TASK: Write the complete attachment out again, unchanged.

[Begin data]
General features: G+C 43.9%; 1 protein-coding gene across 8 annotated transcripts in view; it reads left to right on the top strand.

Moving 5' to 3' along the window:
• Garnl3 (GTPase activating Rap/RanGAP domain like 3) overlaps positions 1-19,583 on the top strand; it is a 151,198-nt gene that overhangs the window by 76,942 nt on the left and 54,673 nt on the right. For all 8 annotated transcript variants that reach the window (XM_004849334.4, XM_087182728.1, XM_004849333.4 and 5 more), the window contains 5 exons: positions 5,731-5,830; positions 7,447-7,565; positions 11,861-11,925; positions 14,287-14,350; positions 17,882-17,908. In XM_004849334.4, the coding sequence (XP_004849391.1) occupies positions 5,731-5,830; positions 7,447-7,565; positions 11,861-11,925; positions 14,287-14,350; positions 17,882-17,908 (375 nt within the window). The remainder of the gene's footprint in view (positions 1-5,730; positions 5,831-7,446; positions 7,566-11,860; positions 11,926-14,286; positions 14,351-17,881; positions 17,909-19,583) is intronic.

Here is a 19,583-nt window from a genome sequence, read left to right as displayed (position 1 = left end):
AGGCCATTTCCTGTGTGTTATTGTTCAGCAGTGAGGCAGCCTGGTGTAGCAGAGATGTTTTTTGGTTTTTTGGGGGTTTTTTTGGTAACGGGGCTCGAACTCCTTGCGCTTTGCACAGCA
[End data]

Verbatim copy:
General features: G+C 43.9%; 1 protein-coding gene across 8 annotated transcripts in view; it reads left to right on the top strand.

Moving 5' to 3' along the window:
• Garnl3 (GTPase activating Rap/RanGAP domain like 3) overlaps positions 1-19,583 on the top strand; it is a 151,198-nt gene that overhangs the window by 76,942 nt on the left and 54,673 nt on the right. For all 8 annotated transcript variants that reach the window (XM_004849334.4, XM_087182728.1, XM_004849333.4 and 5 more), the window contains 5 exons: positions 5,731-5,830; positions 7,447-7,565; positions 11,861-11,925; positions 14,287-14,350; positions 17,882-17,908. In XM_004849334.4, the coding sequence (XP_004849391.1) occupies positions 5,731-5,830; positions 7,447-7,565; positions 11,861-11,925; positions 14,287-14,350; positions 17,882-17,908 (375 nt within the window). The remainder of the gene's footprint in view (positions 1-5,730; positions 5,831-7,446; positions 7,566-11,860; positions 11,926-14,286; positions 14,351-17,881; positions 17,909-19,583) is intronic.

Here is a 19,583-nt window from a genome sequence, read left to right as displayed (position 1 = left end):
AGGCCATTTCCTGTGTGTTATTGTTCAGCAGTGAGGCAGCCTGGTGTAGCAGAGATGTTTTTTGGTTTTTTGGGGGTTTTTTTGGTAACGGGGCTCGAACTCCTTGCGCTTTGCACAGCA